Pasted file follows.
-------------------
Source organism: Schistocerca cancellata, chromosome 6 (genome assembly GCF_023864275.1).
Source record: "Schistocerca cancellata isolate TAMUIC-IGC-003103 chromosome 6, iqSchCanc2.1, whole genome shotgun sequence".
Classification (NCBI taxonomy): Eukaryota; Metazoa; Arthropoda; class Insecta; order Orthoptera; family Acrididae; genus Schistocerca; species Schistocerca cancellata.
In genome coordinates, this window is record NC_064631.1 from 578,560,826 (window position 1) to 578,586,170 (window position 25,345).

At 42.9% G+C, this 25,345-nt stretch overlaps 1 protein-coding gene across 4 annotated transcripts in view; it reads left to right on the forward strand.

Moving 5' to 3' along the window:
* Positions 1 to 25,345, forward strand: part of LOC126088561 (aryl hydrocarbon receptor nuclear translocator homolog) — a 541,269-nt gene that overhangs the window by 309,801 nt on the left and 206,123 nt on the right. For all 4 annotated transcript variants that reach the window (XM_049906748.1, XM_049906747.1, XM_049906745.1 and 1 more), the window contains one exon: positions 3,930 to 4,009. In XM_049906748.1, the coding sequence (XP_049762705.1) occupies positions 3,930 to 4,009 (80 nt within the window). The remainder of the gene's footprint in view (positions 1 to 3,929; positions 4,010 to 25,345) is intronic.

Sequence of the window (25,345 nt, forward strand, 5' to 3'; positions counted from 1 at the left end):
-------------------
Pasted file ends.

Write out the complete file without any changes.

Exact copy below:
Source organism: Schistocerca cancellata, chromosome 6 (genome assembly GCF_023864275.1).
Source record: "Schistocerca cancellata isolate TAMUIC-IGC-003103 chromosome 6, iqSchCanc2.1, whole genome shotgun sequence".
Classification (NCBI taxonomy): Eukaryota; Metazoa; Arthropoda; class Insecta; order Orthoptera; family Acrididae; genus Schistocerca; species Schistocerca cancellata.
In genome coordinates, this window is record NC_064631.1 from 578,560,826 (window position 1) to 578,586,170 (window position 25,345).

At 42.9% G+C, this 25,345-nt stretch overlaps 1 protein-coding gene across 4 annotated transcripts in view; it reads left to right on the forward strand.

Moving 5' to 3' along the window:
* Positions 1 to 25,345, forward strand: part of LOC126088561 (aryl hydrocarbon receptor nuclear translocator homolog) — a 541,269-nt gene that overhangs the window by 309,801 nt on the left and 206,123 nt on the right. For all 4 annotated transcript variants that reach the window (XM_049906748.1, XM_049906747.1, XM_049906745.1 and 1 more), the window contains one exon: positions 3,930 to 4,009. In XM_049906748.1, the coding sequence (XP_049762705.1) occupies positions 3,930 to 4,009 (80 nt within the window). The remainder of the gene's footprint in view (positions 1 to 3,929; positions 4,010 to 25,345) is intronic.

Sequence of the window (25,345 nt, forward strand, 5' to 3'; positions counted from 1 at the left end):